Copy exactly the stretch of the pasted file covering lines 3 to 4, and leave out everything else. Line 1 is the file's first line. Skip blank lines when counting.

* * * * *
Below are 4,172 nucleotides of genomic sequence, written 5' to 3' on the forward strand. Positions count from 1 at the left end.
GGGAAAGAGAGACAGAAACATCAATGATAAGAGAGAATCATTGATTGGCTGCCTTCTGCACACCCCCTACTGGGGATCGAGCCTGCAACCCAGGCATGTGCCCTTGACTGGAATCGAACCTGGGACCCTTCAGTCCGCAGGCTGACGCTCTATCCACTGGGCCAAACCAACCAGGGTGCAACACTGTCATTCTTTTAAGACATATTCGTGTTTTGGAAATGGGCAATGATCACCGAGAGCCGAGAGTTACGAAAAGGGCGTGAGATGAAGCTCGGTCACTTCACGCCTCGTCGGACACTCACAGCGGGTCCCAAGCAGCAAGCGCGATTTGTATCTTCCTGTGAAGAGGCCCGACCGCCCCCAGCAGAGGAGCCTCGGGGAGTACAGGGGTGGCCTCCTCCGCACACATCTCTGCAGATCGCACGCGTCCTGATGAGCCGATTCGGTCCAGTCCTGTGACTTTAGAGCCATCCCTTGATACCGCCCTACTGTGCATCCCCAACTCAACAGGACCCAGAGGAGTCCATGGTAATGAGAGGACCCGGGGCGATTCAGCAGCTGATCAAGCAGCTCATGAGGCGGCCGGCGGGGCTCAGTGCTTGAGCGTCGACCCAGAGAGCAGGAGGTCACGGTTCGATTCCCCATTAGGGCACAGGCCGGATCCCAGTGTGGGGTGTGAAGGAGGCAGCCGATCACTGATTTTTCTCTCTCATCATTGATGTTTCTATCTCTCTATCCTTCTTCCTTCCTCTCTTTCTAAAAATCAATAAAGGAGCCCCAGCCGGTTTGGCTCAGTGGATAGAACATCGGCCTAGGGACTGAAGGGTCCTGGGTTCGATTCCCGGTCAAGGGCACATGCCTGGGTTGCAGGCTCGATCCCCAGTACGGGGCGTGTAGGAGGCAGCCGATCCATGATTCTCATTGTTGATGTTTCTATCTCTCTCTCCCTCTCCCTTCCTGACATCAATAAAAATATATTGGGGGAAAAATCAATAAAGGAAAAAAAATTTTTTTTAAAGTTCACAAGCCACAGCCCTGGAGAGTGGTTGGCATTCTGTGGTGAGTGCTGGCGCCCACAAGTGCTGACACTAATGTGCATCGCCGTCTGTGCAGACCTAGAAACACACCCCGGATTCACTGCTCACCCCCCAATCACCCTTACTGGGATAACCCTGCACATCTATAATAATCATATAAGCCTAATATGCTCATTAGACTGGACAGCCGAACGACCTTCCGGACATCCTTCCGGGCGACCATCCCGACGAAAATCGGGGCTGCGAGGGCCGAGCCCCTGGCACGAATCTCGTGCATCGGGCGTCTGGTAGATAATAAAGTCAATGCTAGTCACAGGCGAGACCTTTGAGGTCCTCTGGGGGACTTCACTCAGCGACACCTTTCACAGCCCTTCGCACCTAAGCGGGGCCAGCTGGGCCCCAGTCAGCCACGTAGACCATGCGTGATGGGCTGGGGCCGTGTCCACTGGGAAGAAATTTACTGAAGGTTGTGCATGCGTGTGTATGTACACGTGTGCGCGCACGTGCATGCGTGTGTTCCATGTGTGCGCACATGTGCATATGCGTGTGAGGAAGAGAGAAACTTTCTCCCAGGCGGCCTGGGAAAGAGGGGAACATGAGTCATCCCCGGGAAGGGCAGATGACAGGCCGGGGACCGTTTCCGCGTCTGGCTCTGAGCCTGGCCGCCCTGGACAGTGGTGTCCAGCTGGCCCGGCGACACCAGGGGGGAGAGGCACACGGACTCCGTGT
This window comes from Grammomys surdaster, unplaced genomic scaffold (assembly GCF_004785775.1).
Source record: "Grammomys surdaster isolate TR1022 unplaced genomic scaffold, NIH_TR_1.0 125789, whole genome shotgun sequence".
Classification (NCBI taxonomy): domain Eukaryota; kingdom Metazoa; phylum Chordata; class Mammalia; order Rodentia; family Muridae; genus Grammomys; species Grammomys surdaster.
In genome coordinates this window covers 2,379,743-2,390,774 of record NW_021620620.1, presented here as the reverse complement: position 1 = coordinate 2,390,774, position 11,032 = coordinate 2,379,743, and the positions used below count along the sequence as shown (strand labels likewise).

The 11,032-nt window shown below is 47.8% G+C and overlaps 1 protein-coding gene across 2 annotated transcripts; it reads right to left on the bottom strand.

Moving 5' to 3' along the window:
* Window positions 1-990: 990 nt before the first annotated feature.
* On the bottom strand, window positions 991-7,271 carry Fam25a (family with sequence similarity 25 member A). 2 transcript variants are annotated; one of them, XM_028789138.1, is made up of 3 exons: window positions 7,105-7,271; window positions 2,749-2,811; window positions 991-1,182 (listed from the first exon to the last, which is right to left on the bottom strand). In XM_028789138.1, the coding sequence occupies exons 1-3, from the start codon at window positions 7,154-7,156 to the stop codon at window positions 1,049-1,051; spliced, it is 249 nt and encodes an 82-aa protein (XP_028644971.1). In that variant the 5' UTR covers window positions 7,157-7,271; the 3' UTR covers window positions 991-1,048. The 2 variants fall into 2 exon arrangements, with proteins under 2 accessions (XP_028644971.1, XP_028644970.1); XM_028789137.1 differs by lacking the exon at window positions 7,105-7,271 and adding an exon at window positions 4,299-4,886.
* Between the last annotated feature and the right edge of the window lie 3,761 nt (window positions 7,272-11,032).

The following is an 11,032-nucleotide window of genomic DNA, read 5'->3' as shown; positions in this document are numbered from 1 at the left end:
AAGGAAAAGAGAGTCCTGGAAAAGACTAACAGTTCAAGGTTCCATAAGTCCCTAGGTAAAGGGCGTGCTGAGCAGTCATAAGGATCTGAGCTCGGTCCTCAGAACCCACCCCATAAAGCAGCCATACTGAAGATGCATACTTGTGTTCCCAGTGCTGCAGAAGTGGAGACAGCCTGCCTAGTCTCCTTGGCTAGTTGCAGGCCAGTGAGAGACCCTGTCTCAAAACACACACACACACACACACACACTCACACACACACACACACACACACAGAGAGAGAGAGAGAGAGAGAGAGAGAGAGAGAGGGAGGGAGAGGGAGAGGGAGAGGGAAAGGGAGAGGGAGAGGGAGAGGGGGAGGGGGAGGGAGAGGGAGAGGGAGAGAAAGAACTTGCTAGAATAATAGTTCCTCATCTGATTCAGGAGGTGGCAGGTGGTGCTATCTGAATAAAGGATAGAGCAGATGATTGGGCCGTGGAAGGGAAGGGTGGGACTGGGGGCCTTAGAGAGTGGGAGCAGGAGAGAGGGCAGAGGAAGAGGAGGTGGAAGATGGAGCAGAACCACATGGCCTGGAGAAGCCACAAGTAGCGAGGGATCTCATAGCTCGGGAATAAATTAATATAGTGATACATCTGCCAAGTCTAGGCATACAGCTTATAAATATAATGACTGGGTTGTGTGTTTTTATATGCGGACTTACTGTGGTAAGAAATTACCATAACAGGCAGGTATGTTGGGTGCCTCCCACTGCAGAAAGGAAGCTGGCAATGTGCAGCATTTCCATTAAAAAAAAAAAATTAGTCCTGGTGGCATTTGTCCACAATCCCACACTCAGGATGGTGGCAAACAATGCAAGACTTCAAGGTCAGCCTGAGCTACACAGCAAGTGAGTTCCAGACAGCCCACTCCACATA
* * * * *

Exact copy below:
This window comes from Grammomys surdaster, unplaced genomic scaffold (assembly GCF_004785775.1).
Source record: "Grammomys surdaster isolate TR1022 unplaced genomic scaffold, NIH_TR_1.0 125789, whole genome shotgun sequence".